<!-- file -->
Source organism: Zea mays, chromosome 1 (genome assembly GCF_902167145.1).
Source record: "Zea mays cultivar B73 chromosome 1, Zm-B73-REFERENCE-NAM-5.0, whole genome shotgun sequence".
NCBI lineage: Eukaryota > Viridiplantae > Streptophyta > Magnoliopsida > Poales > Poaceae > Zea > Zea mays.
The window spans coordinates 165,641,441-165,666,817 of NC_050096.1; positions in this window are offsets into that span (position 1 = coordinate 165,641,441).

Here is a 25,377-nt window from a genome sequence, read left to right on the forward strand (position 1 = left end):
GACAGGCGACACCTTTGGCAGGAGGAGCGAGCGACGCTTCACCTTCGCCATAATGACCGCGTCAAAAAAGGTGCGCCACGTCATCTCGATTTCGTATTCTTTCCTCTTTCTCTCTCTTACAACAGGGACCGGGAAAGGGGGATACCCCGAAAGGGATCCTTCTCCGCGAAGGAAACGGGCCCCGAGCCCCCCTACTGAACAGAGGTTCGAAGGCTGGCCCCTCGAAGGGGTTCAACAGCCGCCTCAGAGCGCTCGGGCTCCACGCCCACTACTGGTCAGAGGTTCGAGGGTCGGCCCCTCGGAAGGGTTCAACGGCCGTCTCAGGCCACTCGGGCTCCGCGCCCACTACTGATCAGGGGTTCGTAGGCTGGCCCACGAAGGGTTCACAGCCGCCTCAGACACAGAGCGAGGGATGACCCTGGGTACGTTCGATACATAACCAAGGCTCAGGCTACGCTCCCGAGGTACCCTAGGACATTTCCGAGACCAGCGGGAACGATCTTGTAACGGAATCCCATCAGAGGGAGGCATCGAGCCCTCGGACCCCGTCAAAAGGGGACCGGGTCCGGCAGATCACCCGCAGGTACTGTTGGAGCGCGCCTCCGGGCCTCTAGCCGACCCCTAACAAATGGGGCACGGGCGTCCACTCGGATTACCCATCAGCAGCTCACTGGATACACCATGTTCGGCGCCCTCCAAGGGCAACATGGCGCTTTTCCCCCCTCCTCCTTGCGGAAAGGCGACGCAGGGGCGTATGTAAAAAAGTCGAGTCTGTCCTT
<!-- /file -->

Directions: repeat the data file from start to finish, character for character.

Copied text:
Source organism: Zea mays, chromosome 1 (genome assembly GCF_902167145.1).
Source record: "Zea mays cultivar B73 chromosome 1, Zm-B73-REFERENCE-NAM-5.0, whole genome shotgun sequence".
NCBI lineage: Eukaryota > Viridiplantae > Streptophyta > Magnoliopsida > Poales > Poaceae > Zea > Zea mays.
The window spans coordinates 165,641,441-165,666,817 of NC_050096.1; positions in this window are offsets into that span (position 1 = coordinate 165,641,441).

Here is a 25,377-nt window from a genome sequence, read left to right on the forward strand (position 1 = left end):
GACAGGCGACACCTTTGGCAGGAGGAGCGAGCGACGCTTCACCTTCGCCATAATGACCGCGTCAAAAAAGGTGCGCCACGTCATCTCGATTTCGTATTCTTTCCTCTTTCTCTCTCTTACAACAGGGACCGGGAAAGGGGGATACCCCGAAAGGGATCCTTCTCCGCGAAGGAAACGGGCCCCGAGCCCCCCTACTGAACAGAGGTTCGAAGGCTGGCCCCTCGAAGGGGTTCAACAGCCGCCTCAGAGCGCTCGGGCTCCACGCCCACTACTGGTCAGAGGTTCGAGGGTCGGCCCCTCGGAAGGGTTCAACGGCCGTCTCAGGCCACTCGGGCTCCGCGCCCACTACTGATCAGGGGTTCGTAGGCTGGCCCACGAAGGGTTCACAGCCGCCTCAGACACAGAGCGAGGGATGACCCTGGGTACGTTCGATACATAACCAAGGCTCAGGCTACGCTCCCGAGGTACCCTAGGACATTTCCGAGACCAGCGGGAACGATCTTGTAACGGAATCCCATCAGAGGGAGGCATCGAGCCCTCGGACCCCGTCAAAAGGGGACCGGGTCCGGCAGATCACCCGCAGGTACTGTTGGAGCGCGCCTCCGGGCCTCTAGCCGACCCCTAACAAATGGGGCACGGGCGTCCACTCGGATTACCCATCAGCAGCTCACTGGATACACCATGTTCGGCGCCCTCCAAGGGCAACATGGCGCTTTTCCCCCCTCCTCCTTGCGGAAAGGCGACGCAGGGGCGTATGTAAAAAAGTCGAGTCTGTCCTT